We were recently contacted by TheDroneInfo.com requesting an interview on drone videographer. Naturally, we obliged. It was a lot of fun discussing the current state of drone videography and how we apply it in our work. The interview can be found here. You can also read it below:
Q. Daniel, thank you for taking the time to do this interview. Could you tell us a bit about your business?
I officially started Matter Video in 2011 and have been doing it full time since then. We create wedding videos as well as projects for non-profits and businesses. We love telling people’s stories through a visual medium. We primarily work in the San Francisco Bay Area, but we also on projects around the world.
Q. How did you get started in using drones for your business?
In 2013 we shot a wedding in Santa Cruz with a photographer named Philip Lima. Philip happens to be one of the best drone “pilots” that I know. He brought his drone to the wedding and captured some video for me. It was the first time I saw a drone used at a wedding. I knew I had to get one. We purchased a DJI Phantom 2 and a GoPro, and used it for about a year (20+ weddings and various other projects). It completely changed the way we approached videography. It sounds cliche, but suddenly every type of shot was possible. The drone was a dolly, jib and provided perspectives we had only previously dreamed about. We sold our Phantom 2 at the beginning of the year and bought the DJI Inspire 1. The Inspire is yet another game changer. Its functionality is insane. The fact that you can completely control the video controls in the air is amazing. It is so smooth and fluid. We used it on a wedding last week and it provided some of my favorite drone footage to date. It is insane.
Q. How have your customers reacted to the use of drones?
Customers love the drone footage. I have several wedding clients who have booked us based solely on our drone footage. To be honest, only a small percentage of the footage in a given wedding video is of the aerial variety. I primarily use it for establishing shots and unique accents. I try not to overuse it. That being said, it gives our videos a unique look that our customers have raved about.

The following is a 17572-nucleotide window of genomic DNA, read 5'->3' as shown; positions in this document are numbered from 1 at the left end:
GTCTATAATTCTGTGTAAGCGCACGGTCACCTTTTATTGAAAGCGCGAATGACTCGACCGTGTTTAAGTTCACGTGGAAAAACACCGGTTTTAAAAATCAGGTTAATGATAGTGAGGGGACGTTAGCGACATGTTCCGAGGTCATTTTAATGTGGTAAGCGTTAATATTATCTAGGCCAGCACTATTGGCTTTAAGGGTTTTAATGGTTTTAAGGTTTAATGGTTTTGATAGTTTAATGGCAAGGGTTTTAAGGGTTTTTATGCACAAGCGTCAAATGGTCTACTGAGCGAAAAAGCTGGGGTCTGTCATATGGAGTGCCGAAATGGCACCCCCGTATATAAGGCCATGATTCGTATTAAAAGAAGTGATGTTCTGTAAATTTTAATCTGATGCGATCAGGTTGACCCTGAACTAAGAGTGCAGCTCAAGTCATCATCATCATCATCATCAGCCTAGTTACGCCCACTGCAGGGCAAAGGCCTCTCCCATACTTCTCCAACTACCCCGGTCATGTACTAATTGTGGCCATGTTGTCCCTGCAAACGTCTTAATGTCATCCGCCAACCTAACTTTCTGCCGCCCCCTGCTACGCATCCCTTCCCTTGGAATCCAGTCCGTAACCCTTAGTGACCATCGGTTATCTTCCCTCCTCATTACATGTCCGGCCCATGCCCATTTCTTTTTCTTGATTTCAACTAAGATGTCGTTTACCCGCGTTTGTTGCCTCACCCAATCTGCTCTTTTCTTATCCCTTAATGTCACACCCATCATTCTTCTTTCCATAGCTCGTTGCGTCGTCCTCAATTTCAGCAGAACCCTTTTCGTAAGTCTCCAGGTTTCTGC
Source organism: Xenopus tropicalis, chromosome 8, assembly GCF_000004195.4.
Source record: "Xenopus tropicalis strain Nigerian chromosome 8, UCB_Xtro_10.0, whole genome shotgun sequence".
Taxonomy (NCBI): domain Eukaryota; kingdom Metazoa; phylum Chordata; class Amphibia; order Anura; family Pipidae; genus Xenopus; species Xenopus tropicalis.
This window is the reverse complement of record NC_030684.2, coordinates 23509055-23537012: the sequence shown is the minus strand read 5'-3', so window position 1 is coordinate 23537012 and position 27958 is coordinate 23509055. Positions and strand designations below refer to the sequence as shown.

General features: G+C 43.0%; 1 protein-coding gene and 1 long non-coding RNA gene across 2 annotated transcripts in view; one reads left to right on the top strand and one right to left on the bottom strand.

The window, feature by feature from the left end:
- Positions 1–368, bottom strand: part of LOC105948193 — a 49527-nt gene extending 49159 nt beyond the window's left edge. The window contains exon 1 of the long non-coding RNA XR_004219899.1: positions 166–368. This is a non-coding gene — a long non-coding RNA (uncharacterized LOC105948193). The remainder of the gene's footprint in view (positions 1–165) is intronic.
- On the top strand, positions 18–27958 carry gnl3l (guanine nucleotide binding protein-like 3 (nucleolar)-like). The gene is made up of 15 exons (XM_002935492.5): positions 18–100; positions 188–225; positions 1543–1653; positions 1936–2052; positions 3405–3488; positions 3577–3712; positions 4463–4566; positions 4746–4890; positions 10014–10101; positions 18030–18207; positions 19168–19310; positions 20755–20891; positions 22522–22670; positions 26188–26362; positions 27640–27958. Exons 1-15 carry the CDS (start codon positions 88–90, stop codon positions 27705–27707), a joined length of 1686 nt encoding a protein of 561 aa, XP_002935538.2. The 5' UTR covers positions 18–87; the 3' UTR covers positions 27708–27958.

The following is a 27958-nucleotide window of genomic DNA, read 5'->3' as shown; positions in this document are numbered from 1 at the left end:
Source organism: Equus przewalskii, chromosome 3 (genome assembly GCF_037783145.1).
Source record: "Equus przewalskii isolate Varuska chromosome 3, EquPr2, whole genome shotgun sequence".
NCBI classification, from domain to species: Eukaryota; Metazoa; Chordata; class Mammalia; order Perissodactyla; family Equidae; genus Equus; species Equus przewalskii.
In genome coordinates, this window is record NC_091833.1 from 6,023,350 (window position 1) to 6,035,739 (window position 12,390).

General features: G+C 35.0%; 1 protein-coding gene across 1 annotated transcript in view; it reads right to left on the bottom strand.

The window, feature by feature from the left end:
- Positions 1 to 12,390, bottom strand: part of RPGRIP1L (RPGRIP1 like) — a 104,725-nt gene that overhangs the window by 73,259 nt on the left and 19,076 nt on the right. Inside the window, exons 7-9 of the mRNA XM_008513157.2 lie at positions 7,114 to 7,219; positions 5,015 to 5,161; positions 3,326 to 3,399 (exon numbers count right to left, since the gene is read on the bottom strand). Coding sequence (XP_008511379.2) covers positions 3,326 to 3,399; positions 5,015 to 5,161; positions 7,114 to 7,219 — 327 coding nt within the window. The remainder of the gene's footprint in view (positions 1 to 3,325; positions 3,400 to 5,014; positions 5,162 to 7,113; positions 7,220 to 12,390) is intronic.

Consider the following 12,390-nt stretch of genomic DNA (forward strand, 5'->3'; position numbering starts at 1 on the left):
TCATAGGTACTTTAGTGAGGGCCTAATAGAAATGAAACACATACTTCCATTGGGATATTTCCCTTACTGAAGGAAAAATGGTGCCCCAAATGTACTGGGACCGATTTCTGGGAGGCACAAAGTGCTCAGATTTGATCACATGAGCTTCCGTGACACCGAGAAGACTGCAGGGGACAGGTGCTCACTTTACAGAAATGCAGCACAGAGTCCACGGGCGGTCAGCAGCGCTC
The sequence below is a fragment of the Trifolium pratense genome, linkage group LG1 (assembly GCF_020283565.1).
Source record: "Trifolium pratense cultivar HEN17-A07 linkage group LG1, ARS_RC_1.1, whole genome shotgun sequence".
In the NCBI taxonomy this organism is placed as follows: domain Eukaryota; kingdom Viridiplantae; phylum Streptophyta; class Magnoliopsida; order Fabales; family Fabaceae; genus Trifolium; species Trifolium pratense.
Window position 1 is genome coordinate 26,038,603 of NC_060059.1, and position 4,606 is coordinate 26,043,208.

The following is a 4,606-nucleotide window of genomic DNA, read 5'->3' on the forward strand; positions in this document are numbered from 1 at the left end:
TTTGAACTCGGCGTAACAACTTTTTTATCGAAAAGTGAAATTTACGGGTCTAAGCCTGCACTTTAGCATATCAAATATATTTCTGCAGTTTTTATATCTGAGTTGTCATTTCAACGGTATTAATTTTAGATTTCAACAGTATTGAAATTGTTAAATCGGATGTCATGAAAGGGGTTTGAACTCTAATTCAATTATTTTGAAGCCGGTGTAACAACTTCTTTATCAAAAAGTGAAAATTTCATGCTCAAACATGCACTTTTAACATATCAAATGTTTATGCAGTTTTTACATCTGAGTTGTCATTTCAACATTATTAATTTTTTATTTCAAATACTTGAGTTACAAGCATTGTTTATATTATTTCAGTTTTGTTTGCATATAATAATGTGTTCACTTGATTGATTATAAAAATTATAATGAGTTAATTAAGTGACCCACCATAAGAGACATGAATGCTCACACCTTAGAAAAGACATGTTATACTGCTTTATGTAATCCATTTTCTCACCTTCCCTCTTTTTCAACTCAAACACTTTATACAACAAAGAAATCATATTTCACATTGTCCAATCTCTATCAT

I wouldn’t say there are many, but there are a handful whose work I love. Philip Lima, as I previously mentioned, is one of the best drone pilots I’ve seen. Vinny Minton from Imperial Productions (Bay Area), White in Revery (Florida/Colorado), and Aqua Vivus (San Diego) are some of my favorite videographers using drones today. They push the limits on what is possible, without over-saturating their videos with aerial footage. It’s easy to go overboard, but they have great balance and creativity.
Q. Do you have any tips for others trying to use drones for photography or videography?
My 2 basic tips would be to practice a ton and don’t go overboard in the amount of drone footage you include in your projects. Because the drones (especially of the DJI variety) are essentially ready-to-fly when you buy them, it’s easy to get a false sense of confidence. It’s vital that videographers practice flying their drones in open spaces a ton before using them on projects. Learn how to fly without GPS and FPV aide. Learn how to safely follow subjects and how to pan smoothly. Practice is essential, not only for safety reasons, but to ensure that you are creating the best video content possible. When I edit, I try not to over use the drone footage. It’s easy to get carried away with sweeping landscape shots and captivating skyscapes, but I think that the cliche “less is more” is quite apt when editing. Use drone footage as a a creative accent in your videos, but focus your content of the video’s subject (a wedding couple, business, etc) rather than the cool aerial footage you captured. People value story over sweeping drone footage.
Q. How does the accessibility of drones to the average consumer affect professionals?
I think that talent and creativity will always rise to the top. That’s why practice is essential. Learn how to fly safely, while capturing content in the most creative way you can. Look at other people’s work online. Allow others to inspire you (excuse the pun). I think competition is great. I welcome it. It makes me better.